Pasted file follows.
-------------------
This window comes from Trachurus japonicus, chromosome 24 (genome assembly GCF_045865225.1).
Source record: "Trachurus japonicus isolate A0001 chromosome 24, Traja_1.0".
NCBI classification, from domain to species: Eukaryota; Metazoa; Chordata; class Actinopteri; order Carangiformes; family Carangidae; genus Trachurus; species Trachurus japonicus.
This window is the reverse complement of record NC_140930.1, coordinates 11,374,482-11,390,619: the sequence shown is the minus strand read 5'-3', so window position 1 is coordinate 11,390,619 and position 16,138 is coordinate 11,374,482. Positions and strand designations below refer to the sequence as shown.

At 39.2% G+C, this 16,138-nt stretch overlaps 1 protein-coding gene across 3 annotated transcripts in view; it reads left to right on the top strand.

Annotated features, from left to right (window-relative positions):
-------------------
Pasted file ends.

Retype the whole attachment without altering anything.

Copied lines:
This window comes from Trachurus japonicus, chromosome 24 (genome assembly GCF_045865225.1).
Source record: "Trachurus japonicus isolate A0001 chromosome 24, Traja_1.0".
NCBI classification, from domain to species: Eukaryota; Metazoa; Chordata; class Actinopteri; order Carangiformes; family Carangidae; genus Trachurus; species Trachurus japonicus.
This window is the reverse complement of record NC_140930.1, coordinates 11,374,482-11,390,619: the sequence shown is the minus strand read 5'-3', so window position 1 is coordinate 11,390,619 and position 16,138 is coordinate 11,374,482. Positions and strand designations below refer to the sequence as shown.

At 39.2% G+C, this 16,138-nt stretch overlaps 1 protein-coding gene across 3 annotated transcripts in view; it reads left to right on the top strand.

Annotated features, from left to right (window-relative positions):